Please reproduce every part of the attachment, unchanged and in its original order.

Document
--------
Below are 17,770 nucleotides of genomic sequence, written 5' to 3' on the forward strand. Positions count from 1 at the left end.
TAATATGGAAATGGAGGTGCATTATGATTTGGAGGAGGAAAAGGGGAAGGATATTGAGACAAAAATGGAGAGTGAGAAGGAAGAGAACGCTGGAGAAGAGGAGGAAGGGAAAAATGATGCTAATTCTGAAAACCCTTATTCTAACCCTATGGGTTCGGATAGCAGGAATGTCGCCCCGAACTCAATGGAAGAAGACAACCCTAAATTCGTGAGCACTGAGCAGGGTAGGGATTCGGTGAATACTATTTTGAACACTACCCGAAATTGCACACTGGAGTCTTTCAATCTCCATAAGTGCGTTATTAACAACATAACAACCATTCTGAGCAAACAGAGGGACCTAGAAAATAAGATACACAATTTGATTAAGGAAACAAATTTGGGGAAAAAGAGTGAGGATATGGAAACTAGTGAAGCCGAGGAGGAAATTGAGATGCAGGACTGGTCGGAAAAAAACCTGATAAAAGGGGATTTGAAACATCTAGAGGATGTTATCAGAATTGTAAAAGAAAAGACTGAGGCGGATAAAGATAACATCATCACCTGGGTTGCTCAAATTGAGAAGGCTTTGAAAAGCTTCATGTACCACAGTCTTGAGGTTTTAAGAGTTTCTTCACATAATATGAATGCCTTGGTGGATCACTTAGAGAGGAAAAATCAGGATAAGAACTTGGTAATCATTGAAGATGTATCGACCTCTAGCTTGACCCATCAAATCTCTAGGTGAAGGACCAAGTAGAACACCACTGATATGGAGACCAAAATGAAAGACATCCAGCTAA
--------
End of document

Below are 17,770 nucleotides of genomic sequence, written 5' to 3' on the forward strand. Positions count from 1 at the left end.
TAATATGGAAATGGAGGTGCATTATGATTTGGAGGAGGAAAAGGGGAAGGATATTGAGACAAAAATGGAGAGTGAGAAGGAAGAGAACGCTGGAGAAGAGGAGGAAGGGAAAAATGATGCTAATTCTGAAAACCCTTATTCTAACCCTATGGGTTCGGATAGCAGGAATGTCGCCCCGAACTCAATGGAAGAAGACAACCCTAAATTCGTGAGCACTGAGCAGGGTAGGGATTCGGTGAATACTATTTTGAACACTACCCGAAATTGCACACTGGAGTCTTTCAATCTCCATAAGTGCGTTATTAACAACATAACAACCATTCTGAGCAAACAGAGGGACCTAGAAAATAAGATACACAATTTGATTAAGGAAACAAATTTGGGGAAAAAGAGTGAGGATATGGAAACTAGTGAAGCCGAGGAGGAAATTGAGATGCAGGACTGGTCGGAAAAAAACCTGATAAAAGGGGATTTGAAACATCTAGAGGATGTTATCAGAATTGTAAAAGAAAAGACTGAGGCGGATAAAGATAACATCATCACCTGGGTTGCTCAAATTGAGAAGGCTTTGAAAAGCTTCATGTACCACAGTCTTGAGGTTTTAAGAGTTTCTTCACATAATATGAATGCCTTGGTGGATCACTTAGAGAGGAAAAATCAGGATAAGAACTTGGTAATCATTGAAGATGTATCGACCTCTAGCTTGACCCATCAAATCTCTAGGTGAAGGACCAAGTAGAACACCACTGATATGGAGACCAAAATGAAAGACATCCAGCTAA